The (Indian) Information Technology Act, of 2000 deals with the issues relating to the payment of compensation( Civil) and discipline( Criminal) in case of unlawful exposure and abuse of particular data and violation of contractual terms in respect of particular data.

Under section 43A of the( Indian) Information Technology Act, 2000, a corporate body who enjoys, dealing or handles any sensitive particular data or information, and is careless in enforcing and maintaining reasonable security practices performing in unlawful loss or unlawful gain to any person, also similar body corporate may be held liable to pay damages to the person so affected. It's important to note that there's no upper limit specified for the compensation that can be claimed by the affected party in similar circumstances.

The Government has notified the Information Technology (Reasonable Security Practices and Procedures and Sensitive Personal Data or Information) Rules, 2011. The Rules only deal with the protection of" Sensitive particular data or information of a person", which includes similar particular information which consists of information relating to:
  • Passwords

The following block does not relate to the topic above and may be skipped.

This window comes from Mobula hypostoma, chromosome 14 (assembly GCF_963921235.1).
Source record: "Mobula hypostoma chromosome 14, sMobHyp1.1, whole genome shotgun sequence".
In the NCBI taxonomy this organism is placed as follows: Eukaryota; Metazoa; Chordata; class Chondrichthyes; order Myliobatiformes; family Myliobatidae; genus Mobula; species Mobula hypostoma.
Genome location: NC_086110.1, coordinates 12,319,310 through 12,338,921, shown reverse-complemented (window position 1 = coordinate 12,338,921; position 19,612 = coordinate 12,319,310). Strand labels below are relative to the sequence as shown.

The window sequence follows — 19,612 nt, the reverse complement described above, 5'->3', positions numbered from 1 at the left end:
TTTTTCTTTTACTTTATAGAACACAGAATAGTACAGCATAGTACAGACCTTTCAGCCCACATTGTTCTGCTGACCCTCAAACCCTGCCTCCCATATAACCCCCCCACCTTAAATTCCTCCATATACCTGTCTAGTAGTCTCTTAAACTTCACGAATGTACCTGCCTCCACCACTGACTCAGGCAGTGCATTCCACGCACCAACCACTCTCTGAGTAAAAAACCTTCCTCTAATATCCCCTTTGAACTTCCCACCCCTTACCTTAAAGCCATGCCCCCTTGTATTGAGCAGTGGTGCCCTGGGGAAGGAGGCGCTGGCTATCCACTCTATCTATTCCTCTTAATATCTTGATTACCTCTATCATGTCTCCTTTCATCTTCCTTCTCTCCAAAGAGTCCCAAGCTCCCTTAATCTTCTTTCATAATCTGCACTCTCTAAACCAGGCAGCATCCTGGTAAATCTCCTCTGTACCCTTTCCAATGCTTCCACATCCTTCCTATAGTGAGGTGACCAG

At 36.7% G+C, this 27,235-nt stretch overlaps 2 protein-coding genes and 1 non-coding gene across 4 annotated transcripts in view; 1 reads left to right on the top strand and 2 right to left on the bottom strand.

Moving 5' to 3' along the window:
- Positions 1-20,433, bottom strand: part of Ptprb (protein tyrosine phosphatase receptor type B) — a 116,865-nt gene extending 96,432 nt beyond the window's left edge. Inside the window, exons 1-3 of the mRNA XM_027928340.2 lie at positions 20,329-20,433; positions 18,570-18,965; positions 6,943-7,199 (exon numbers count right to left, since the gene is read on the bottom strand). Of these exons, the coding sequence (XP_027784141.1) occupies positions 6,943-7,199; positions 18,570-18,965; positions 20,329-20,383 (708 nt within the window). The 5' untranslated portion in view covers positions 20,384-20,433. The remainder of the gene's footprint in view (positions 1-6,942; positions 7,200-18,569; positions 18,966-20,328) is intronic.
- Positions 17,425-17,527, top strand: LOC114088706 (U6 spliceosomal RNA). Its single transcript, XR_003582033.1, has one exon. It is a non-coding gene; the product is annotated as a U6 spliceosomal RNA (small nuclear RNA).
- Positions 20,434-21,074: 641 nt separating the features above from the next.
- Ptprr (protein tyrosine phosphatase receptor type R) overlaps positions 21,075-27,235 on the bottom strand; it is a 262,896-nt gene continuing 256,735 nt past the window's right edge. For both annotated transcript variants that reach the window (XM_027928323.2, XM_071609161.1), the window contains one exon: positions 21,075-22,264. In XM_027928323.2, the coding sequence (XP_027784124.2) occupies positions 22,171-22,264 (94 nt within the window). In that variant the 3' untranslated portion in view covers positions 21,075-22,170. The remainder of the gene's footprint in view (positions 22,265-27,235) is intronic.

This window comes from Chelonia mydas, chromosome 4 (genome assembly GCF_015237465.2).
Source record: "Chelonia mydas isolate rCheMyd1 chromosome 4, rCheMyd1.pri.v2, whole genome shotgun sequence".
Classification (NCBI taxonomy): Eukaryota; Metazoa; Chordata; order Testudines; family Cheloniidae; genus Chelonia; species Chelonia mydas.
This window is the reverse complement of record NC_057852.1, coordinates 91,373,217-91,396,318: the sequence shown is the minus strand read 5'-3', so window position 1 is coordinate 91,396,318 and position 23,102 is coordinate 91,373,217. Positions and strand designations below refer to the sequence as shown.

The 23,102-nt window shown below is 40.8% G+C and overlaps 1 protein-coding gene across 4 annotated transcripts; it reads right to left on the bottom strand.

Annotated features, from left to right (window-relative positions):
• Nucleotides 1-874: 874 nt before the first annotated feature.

• Fiscal information similar to a bank account or credit card or disbenefit card or other payment instrument details;
  • Physical, physiological, and internal health conditions;
  • Sexual exposure;
  • Medical records and history;
  • Biometric information.

Computer related offenses

Section 66 provides that if any person, dishonestly or fraudulently does any act referred to in section 43, he shall be punishable with imprisonment for a term which may extend to three years or with fine which may extend to Rs 5,00,000 (approx. US$ 8,000)) or with both.

Data Subjects' Rights

Data subjects (people whose data is collected and processed) have certain rights regarding their personal information. These rights should be communicated to data subjects in a clear, easy-to-access privacy policy on the organization's website.